Job type

Building control officer

£22k - £60k

Typical salary

38 – 40

Hours per week

Building control officers make sure building regulations are followed.

More info

  • Make sure building regulations are followed by builders and developers
  • With experience, option to move into technical and planning roles in other departments, like town planning
  • You'll spend time on building sites in all weather conditions

As a building control officer, you'll work on the planning and construction phases of building projects to make sure they meet accessibility, conservation, energy, fire safety, and public health regulations.

DAY-TO-DAY DUTIES

  • Working closely with architects, designers, builders and engineers
  • Suggesting ways to make building projects more cost effective
  • Carrying out site inspections
  • Writing inspection reports and issuing completion certificates
  • Surveying unsafe buildings and giving advice or approving their demolition
  • Authorising entertainment licenses and checking safety at public venues and events

DAY-TO-DAY ENVIRONMENT

You could work in an office or on a construction site.

Your working environment may be outdoors in all weathers and at height.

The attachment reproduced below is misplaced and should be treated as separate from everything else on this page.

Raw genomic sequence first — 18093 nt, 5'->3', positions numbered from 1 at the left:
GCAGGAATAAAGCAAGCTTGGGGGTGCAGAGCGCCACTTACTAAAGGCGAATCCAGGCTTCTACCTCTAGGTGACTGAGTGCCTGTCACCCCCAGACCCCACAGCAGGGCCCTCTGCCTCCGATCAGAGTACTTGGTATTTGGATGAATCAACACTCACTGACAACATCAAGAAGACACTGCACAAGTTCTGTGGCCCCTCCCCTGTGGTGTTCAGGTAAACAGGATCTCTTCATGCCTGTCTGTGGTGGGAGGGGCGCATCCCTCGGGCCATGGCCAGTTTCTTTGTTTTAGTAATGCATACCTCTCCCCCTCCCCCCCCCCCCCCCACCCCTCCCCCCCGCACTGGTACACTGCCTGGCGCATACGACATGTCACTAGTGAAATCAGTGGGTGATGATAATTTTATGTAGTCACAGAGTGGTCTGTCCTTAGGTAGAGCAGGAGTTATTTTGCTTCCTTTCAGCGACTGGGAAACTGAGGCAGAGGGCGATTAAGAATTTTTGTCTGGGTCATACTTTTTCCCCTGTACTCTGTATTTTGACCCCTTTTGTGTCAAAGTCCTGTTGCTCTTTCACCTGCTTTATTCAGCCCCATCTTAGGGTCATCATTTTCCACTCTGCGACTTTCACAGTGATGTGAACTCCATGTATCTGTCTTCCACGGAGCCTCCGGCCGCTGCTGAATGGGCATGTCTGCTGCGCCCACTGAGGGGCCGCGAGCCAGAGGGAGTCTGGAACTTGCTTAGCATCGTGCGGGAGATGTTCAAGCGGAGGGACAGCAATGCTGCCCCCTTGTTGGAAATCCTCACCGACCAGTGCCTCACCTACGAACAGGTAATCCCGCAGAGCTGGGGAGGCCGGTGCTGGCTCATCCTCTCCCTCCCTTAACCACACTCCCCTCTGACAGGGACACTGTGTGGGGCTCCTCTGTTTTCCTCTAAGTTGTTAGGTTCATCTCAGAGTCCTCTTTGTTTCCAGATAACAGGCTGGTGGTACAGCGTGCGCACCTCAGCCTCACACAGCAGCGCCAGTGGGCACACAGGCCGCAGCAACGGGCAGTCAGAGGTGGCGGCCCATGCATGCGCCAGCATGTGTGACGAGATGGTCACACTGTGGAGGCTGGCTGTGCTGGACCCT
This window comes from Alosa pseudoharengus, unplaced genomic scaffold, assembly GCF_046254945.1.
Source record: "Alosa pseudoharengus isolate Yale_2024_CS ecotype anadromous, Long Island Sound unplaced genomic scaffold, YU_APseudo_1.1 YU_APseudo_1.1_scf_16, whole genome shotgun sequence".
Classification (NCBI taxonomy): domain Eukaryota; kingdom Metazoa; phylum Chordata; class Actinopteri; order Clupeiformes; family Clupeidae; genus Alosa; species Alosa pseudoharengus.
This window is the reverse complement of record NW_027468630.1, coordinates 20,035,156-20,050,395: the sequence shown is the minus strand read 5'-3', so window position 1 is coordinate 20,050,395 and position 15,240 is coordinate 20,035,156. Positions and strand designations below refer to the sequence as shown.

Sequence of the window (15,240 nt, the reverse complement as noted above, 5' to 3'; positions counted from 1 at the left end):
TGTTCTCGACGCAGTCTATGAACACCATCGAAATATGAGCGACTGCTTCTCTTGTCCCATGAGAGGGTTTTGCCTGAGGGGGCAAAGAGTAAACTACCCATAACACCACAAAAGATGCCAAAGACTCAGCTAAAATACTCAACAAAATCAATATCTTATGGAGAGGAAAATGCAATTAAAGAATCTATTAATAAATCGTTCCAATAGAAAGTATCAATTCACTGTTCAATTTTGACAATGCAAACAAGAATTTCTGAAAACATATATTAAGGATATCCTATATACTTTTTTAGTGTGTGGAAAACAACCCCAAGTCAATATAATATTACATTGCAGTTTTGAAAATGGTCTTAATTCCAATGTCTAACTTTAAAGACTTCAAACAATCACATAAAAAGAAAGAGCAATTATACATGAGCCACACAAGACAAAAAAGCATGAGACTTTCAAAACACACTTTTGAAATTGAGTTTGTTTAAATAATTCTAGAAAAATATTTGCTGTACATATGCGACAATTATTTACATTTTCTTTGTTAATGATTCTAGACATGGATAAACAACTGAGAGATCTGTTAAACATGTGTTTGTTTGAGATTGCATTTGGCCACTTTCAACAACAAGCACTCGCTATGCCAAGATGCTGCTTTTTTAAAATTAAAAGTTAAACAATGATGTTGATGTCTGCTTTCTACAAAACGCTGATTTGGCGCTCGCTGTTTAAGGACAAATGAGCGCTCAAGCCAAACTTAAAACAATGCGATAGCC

You'll need

To become a building control officer, you can do a foundation degree, higher national diploma or degree in a relevant subject like building studies, civil engineering, structural engineering, building control or building surveying.

You could also do a college course, which could help when you apply for trainee jobs in building control. Courses include Level 3 Certificate in Construction and the Built Environment, Level 4 Diploma in Building Control Surveying and Level 4 Diploma in Civil Engineering. You'll usually need 4 or 5 GCSEs at grades 9 to 4 (A* to C) for a level 3 course and 1 or 2 A levels, a level 3 diploma or relevant experience for a level 4 or level 5 course.

You could also take a T level at college in Design, Surveying and Planning.

Another route is by doing a building control surveyor degree apprenticeship.

You can move into building control from another job in construction, like quantity surveying or site management.

You'll also usually need to be an accredited member of a professional body, like the Royal Institution of Chartered Surveyors (RICS), the Chartered Association of Building Engineers (CABE), or the Chartered Institute of Building (CIOB). Experience of working in building and construction can give you an advantage.

CAREER PROSPECTS

With experience, you could specialise in a particular field, like fire safety, or move into technical and planning roles in other departments, like town planning. You could also work as a consultant.